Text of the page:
As a poet born, brought up and now living in Sussex – ‘land of the south Saxons’ – I’ve long felt compelled to write something in the Anglo-Saxon style: four beats per line, the first three alliterative; no rhyme; and no counting of syllables. It’s has been neatly described as ‘bang-bang-bang-CRASH’ and I quickly found it wasn’t nearly as simple as it sounds. Iambic pentameter is a hard habit to break.
I’d also had an idea for a poem about my first day’s ploughing (now more than 20 years ago) bouncing around in my mind for a while. The strong, earthy feel of this form, which has been with us for 1,000 years thanks to the anonymous genius behind Beowulf, suddenly seemed exactly right. So, herewith my first attempt. Something tells me it won’t be my last.
FOLLOWED BY GULLS
And so the seasons slipped. Too late,
Too wet, to work for winter crops.
In the barn, the bags of barley seed
Stood in a stack, till Spring brought in
The sun to suck the soil dry.
We advanced one April afternoon. In haste
We teamed the tractor to the plough
And laid out lands. Our lines were drawn.
As the engine juddered, I joined the ranks
Of workers who’d waged a war with the earth
Since Bronze Age bullocks broke new ground
Won from the wildwood and awakened the land;
The centuries’ struggle to subjugate Nature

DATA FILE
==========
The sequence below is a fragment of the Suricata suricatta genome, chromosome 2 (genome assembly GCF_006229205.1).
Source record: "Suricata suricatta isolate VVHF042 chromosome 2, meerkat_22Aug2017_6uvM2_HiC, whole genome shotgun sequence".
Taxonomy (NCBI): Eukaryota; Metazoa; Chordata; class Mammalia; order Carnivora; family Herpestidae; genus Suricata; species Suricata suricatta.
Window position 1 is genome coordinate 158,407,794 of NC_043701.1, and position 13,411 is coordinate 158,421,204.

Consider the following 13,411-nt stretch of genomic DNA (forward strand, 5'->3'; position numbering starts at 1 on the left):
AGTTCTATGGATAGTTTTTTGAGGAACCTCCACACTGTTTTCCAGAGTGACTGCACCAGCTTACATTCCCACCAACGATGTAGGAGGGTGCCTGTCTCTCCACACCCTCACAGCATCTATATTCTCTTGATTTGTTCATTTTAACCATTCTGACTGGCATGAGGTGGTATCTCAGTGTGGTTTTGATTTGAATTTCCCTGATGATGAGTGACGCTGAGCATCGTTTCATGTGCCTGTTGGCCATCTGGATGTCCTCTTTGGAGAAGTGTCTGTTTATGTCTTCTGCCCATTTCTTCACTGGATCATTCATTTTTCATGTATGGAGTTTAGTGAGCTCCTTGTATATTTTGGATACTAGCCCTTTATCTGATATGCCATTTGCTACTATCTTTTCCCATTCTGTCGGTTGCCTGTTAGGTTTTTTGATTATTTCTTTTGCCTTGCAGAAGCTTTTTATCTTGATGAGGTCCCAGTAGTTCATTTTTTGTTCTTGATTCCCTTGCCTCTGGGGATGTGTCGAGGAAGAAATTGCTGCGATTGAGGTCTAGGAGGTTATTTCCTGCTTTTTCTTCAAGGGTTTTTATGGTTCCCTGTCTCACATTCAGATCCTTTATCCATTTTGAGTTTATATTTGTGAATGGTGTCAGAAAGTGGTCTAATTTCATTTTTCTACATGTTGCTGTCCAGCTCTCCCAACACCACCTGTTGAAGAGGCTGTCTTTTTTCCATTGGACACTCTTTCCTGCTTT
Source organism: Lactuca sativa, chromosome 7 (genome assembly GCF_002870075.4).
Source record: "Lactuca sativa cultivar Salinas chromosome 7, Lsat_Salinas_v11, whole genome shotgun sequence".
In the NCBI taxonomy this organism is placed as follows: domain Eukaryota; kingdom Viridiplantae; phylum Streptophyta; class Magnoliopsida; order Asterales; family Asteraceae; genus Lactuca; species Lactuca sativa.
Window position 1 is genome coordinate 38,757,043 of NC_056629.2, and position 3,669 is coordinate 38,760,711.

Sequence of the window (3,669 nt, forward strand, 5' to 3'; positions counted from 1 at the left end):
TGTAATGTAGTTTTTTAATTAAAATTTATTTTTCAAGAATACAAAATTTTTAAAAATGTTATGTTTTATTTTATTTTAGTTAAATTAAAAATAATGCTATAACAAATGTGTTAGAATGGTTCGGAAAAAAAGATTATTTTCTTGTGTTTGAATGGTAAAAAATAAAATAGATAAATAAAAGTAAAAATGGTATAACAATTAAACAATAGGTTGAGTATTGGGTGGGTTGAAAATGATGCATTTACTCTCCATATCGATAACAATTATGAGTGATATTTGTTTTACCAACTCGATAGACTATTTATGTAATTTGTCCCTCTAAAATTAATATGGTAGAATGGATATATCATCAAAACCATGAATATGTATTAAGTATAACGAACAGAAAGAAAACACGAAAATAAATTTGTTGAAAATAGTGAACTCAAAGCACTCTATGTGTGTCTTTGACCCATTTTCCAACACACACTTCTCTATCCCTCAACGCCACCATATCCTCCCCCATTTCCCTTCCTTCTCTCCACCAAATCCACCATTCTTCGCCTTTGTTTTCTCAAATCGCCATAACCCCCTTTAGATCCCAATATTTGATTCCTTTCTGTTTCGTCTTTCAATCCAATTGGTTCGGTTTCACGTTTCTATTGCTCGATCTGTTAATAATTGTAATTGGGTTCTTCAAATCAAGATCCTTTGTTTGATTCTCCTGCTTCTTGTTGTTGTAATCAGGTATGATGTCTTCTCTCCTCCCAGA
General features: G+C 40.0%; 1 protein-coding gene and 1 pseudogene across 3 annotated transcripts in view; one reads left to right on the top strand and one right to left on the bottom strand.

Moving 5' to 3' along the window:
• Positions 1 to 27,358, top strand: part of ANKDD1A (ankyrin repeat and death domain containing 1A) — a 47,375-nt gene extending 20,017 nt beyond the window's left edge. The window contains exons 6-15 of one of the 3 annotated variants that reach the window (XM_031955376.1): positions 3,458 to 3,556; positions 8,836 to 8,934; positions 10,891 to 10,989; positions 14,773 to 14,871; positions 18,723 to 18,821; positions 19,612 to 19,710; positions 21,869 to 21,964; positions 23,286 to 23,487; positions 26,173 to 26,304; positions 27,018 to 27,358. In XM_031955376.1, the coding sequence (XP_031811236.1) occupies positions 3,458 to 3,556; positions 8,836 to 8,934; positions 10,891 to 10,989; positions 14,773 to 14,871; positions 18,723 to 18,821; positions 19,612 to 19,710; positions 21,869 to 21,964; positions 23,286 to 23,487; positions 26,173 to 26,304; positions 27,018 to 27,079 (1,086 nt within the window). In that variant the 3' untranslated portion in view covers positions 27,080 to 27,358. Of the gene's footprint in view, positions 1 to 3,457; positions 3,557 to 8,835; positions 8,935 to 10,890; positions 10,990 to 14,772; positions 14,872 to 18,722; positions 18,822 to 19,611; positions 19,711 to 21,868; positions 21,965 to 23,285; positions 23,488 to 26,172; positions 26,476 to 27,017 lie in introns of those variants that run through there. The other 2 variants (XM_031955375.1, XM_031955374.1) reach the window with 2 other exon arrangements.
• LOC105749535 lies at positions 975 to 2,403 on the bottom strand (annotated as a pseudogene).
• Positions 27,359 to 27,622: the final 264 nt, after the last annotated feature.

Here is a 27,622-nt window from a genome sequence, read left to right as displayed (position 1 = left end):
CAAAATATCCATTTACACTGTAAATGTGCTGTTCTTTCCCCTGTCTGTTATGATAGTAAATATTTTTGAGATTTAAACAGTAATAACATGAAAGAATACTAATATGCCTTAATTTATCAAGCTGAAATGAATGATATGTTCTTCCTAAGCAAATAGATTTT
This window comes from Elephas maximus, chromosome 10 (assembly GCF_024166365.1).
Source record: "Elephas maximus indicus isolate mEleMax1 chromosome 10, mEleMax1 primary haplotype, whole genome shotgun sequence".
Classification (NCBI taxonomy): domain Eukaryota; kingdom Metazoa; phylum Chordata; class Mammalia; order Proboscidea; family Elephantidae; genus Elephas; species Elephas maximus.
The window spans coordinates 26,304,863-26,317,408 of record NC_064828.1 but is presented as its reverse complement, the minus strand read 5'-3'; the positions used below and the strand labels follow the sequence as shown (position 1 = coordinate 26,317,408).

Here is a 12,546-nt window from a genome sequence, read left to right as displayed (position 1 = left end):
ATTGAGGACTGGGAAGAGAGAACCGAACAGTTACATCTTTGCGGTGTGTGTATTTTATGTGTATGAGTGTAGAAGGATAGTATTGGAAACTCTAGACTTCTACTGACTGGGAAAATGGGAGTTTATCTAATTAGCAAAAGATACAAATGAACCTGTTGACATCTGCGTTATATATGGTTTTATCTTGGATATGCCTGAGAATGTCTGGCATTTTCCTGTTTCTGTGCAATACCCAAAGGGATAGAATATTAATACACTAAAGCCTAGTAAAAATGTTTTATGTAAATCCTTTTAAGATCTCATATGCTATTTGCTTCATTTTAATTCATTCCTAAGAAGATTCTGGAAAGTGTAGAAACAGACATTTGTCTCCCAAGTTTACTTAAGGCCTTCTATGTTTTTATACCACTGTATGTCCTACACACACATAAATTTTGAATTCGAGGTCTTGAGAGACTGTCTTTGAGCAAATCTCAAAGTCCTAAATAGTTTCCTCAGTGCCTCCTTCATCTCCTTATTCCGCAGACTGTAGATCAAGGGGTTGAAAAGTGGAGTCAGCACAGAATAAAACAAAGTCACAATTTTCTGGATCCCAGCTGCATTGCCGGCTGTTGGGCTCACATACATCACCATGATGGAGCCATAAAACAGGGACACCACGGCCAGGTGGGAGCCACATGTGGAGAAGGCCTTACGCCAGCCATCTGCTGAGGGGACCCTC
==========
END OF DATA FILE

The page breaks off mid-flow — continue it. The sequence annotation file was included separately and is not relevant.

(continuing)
Continued by Townsend and Tull, then Ransome
Whose plough I put my apprentice’s hand to
In the hope of holding hard to their tradition.
At first, my furrows fumbled and scrabbled
Like frozen fingers till, finding my rhythm,
The green began to give way to brown
Steadily, but still one stubborn thought
Kept beating about my brain. The rooks
And their cousins, the crows, crowded in rowdily
To rob the rich, ripped-open ground;
Portly pigeons pecked and plundered –
But where were the witnesses I wanted most,
The arbiters of arable, whose approval I craved?
Then they came:
A few, then a flock of followers blew in
Like summer snowflakes, sudden, from nowhere.
Transformed, I was a fisherman, the field an ocean
The tractor a trawler. I trailed them behind me –
A wake of wheeling white, their raucous
Shouts like shipmates on shore-leave completing
My picture-perfect ploughing scene.
I’d gathered the gulls. I got my dream.